When sleep deprived, people were rated by the observers as less healthy (mean, 63 vs 68), more tired (53 vs 44), and less attractive (38 vs 40) than after a normal night's sleep. Compared with the normal sleep condition, perceptions of health and attractiveness in the sleep-deprived condition decreased on average by 6% and 4% and tiredness increased by 19% (all statistically significant).
In addition, perceived attractiveness was positively associated with perceived health and negatively with perceived tiredness, and there was a strong negative association between the perceptions of tiredness and health.
About once a month, a writer for a women's magazine contacts me to find out "the truth" about beauty sleep. Thus, I have had occasion to pore over the internet, looking for peer-reviewed and/or scientific data on this topic. While it has been speculated that adequate sleep is part of good skin care,1 this issue simply hasn't been studied. Until now. The current study confirms what we knew intuitively: We look better when we have slept enough. And it may be that sleep duration, while important, is not the complete recipe for a healthy appearance. Sleep quality may matter as well. Recent work indicates that the microvascular effects of obstructive sleep apnea may also contribute to premature aging.2
Most of us spend a large percentage of our time trying to get patients to eat less, exercise more, quit smoking, and generally change behavior. Getting adequate sleep should be on the list of behaviors that we include in our instructions about healthy living. And not just because we humans look better when we sleep well. Short sleep has been associated with everything from obesity to death.3-5 Sleep deprivation also impairs judgment and cognitive function. Indeed, it has been recently suggested that surgeons who are sleep-deprived notify would-be surgical candidates of this fact to allow them to give well-informed consent;6 the current study suggests that patients could simply tell by looking.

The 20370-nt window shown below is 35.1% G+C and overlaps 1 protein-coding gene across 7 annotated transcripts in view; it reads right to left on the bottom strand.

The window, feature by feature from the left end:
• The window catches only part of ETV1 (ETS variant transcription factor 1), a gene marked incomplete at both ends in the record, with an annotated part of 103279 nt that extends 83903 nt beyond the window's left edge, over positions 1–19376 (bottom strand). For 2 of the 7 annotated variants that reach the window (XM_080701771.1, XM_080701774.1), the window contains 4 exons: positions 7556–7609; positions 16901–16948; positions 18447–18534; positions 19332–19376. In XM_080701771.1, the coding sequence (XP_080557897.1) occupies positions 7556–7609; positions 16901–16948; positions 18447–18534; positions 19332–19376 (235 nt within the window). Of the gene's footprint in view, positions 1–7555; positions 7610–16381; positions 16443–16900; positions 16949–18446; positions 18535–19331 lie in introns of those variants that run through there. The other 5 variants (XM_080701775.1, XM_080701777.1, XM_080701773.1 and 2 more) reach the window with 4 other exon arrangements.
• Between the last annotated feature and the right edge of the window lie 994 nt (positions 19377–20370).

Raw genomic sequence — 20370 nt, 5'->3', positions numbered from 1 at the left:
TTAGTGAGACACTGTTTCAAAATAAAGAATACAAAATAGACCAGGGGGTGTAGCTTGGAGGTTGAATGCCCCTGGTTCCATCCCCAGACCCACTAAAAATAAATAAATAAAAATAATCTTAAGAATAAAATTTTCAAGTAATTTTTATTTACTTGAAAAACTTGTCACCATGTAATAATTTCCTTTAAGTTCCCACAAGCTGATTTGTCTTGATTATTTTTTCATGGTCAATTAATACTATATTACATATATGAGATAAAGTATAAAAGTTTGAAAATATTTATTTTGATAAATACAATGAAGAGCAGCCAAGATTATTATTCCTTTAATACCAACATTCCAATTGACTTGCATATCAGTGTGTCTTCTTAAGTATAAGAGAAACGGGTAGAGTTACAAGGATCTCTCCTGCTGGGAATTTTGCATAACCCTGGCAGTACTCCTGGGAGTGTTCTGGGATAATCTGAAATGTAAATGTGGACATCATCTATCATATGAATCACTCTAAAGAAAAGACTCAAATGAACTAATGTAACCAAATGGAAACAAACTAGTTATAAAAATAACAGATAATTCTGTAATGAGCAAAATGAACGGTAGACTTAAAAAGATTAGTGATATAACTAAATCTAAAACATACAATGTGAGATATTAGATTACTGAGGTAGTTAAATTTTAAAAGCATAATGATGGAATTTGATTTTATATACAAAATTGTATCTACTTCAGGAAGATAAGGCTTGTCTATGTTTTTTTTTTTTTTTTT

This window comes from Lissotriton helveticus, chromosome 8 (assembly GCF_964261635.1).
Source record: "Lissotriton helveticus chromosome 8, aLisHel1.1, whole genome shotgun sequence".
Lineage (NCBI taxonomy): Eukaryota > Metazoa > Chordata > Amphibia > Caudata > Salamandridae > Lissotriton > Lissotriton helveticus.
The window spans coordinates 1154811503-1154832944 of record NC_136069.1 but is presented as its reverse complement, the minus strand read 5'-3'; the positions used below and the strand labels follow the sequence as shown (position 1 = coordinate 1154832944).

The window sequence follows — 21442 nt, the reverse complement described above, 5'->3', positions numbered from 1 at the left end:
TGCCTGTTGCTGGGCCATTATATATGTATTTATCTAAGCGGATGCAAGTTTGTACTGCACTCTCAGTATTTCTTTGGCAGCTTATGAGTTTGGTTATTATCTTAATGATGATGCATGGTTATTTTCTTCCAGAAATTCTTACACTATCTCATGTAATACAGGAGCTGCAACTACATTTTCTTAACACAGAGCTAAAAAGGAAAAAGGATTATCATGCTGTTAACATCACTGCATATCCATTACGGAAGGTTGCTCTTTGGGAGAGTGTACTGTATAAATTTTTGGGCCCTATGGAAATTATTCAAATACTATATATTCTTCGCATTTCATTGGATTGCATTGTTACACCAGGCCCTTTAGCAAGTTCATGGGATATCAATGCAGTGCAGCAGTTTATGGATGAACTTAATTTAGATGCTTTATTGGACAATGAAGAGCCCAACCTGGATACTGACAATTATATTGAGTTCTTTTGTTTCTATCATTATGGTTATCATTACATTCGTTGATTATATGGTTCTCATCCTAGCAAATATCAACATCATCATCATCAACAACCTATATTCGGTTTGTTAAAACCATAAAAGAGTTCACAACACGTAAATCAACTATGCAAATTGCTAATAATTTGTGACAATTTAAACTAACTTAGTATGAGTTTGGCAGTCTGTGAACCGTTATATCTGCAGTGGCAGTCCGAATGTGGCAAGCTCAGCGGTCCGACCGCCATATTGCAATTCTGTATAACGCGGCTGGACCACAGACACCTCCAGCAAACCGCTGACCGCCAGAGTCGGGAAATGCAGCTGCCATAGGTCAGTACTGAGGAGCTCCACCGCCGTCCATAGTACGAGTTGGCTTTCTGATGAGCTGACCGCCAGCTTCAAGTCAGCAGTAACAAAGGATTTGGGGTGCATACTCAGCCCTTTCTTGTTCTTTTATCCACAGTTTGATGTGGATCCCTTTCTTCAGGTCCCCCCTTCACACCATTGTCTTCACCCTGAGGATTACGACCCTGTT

A quarter of a century ago, credible reports linked cigarette smoking to ugliness,7 and "smoker's face" is now a well-recognized clinical entity. Perhaps "sleepless face" will join the ranks of clinical findings that we can employ in our efforts to motivate behavior change in patients.
1. Kahan V, et al. Can poor sleep affect skin integrity? Med Hypotheses 2010;75:535-537.
2. Yim-Yeh S, et al. Obstructive sleep apnea and aging effects on macrovascular and microcirculatory function. Sleep 2010;33:1177-1783.
3. Gangwisch JE, et al. Short sleep duration as a risk factor for hypertension. Hypertension 2006;47:833-839.
4. Qureshi AI, et al. Habitual sleep patterns and risk for stroke and coronary heart disease: A 10-year follow-up from NHANES I. Neurology 1997;48:904-911.
5. Buxton OM, Marcelli E. Short and long sleep are positively associated with obesity, diabetes, hypertension, and cardiovascular disease among adults in the United States. Soc Sci Med 2010;71:1027-1036.
6. Nurok M, et al. Sleep deprivation, elective surgical procedures, and informed consent. N Engl J Med 2010;363:2577-2578.
7. Model D. Smoker's face: An underrated clinical sign? Br Med J (Clin Res Ed) 1985;291:1760.